9 September. Union Minister for Environment, Forest and Climate Change, Prakash Javadekar said that India has already achieved half of its renewable energy production target. The government plans to achieve 175 GW of renewable energy capacity by 2022 as part of its climate commitments. Reportedly, India currently has an installed renewable energy capacity of around 80 GW.

9 September. Centre for Science and Environment (CSE), a New Delhi-based research and advocacy body, recently said it has launched a special initiative called 'Solar in Schools' in Shimla in partnership with the Himachal Pradesh Council for Science, Technology and Environment. The GSP 2018 environmental audit of 1,700 schools revealed that only 13 percent of schools operate on solar energy. In Himachal Pradesh, of the 114 schools that participated in the GSP Audit 2018, only 16 claimed to have installed solar energy systems. Many of the schools were burning biomass or wood mainly for cooking mid-day meals. The programme will be piloted first in Shimla, and will be rolled out in phases. The participating schools will submit an energy audit of their schools to identify the sources of energy used. Himachal Pradesh is also one of the 11 special category states that can claim 70 percent of the project cost as Central Financial Assistance under the National Solar Mission.

8 September. Delhi government’s plan to generate solar energy on agricultural land is set to take off. The power department will soon float tenders to invite companies to set up the solar plants under the Mukhyamantri Kisan Aay Badhotari Solar Yojana under the public-private participation model. The scheme was approved by the government in July last year, but picked up speed only after Delhi Electricity Regulatory Commission (DERC) notified the net metering guidelines. The energy generated through the renewable source will be exported to the grid and then supplied to the areas. Under the scheme, the private companies under the RESCO (Renewable Energy Service Company) model will be allowed to install solar panels on not more than one-third of the total land owned by a farmer.

6 September. The Ministry of New & Renewable Energy (MNRE) has decided to enlist approved models and manufacturers of solar photovoltaic (PV) cells and modules complying with the Bureau of Indian Standards (BIS) norms, according to the latest MNRE notification. The Approved List of Models and Manufacturers (ALMM) will consist of two lists. List-I will specify models and manufacturers of solar PV modules, and list-II will specify models and manufacturers of solar PV cells. The effective dates for operationalising of these lists has been set as 31 March 2020 after which, only the models and manufacturers included in ALMM lists (of solar PV cells and modules) will be eligible for use in government and government-assisted projects, and schemes and programmes, to be implemented across the country. All projects for which bids have been finalised before the issuance of order shall stand exempted from the mandatory requirement of procurement of cells and modules enlisted in the ALMM order.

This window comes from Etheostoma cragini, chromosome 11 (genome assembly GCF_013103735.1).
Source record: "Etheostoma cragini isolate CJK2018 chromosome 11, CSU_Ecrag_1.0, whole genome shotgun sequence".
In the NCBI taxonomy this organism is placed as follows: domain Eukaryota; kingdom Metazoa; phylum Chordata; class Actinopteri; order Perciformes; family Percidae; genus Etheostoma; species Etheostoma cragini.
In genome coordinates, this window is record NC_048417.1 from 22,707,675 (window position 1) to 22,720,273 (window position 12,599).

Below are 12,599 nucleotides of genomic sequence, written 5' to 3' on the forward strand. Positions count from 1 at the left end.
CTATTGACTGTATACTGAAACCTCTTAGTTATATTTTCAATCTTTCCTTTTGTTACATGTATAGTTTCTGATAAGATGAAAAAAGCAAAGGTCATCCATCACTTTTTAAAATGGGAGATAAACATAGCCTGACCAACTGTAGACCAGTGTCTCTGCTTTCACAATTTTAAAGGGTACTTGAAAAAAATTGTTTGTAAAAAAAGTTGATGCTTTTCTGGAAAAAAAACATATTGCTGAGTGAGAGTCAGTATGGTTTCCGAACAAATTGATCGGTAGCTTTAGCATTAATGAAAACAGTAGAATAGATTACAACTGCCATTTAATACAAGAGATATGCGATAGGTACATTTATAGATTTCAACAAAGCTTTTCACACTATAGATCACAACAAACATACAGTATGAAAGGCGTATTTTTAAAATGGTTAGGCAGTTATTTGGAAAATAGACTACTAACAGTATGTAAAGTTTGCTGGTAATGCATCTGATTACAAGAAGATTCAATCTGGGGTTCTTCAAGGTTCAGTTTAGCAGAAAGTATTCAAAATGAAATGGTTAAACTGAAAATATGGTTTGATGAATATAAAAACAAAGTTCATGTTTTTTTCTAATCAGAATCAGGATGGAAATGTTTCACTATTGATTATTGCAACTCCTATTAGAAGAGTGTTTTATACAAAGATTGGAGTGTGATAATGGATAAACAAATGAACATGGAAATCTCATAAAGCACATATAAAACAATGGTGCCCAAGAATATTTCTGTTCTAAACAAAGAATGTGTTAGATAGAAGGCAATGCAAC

6 September. Amid his thrust on renewable energy, Prime Minister Narendra Modi wondered whether India could become a hub of solar power battery manufacturing, which can play a major role in the march towards clean energy. Modi was responding when asked for his comments on the global challenge of climate change after he addressed the Eastern Economic Forum (EEF) in presence of Russian President Vladimir Putin, Japanese Prime Minister Shinzo Abe, Malaysian Prime Minister Mahathir Mohamed and Mongolian President Kjhaltmaagin Battulga. He said India, as part of its aspiration to generate 175 GW of clean energy by 2022, is focusing on solar power in a big way. He said if solar power was used for cooking in the country, there was scope for 250 mn batteries, which in turn could benefit the electric vehicle market through cross-subsidy.

6 September. The Arunachal Pradesh government is committed to all-round development of power sector with emphasis on clean energy, Deputy Chief Minister (CM) Chowna Mein has said. Calling upon engineers of the power and hydropower departments to work in close coordination for optimally harnessing the hydro potential of the state, the Deputy CM said, all forms of energy resources should be harnessed for developing the power sector. Concerted efforts have to be made to draw maximum power from the hydro power stations of the state, which would help in renewable energy accreditation.

5 September. Solar installations in India, during the first half (H1) of 2019 reached 3.2 GW. This is a 35 percent decline in capacity, compared to 5.1 GW added in H1 of 2018, according to Mercom India. In its report on Q2 2019, titled India Solar Market Update, Mercom found that the total installations in the Indian solar market declined by 14 percent in the second quarter, reaching 1,510 MW as against 1,761 MW in Q1 2019. Installations were also lower year-over-year (YoY) compared to 1,665 MW in Q2 2018. In Q2 2019, large-scale installations totalled 1,218 MW compared to 1,498 MW in Q1 2019 and 1,250 MW installed in Q2 2018. The large-scale solar project development pipeline has increased to 22 GW.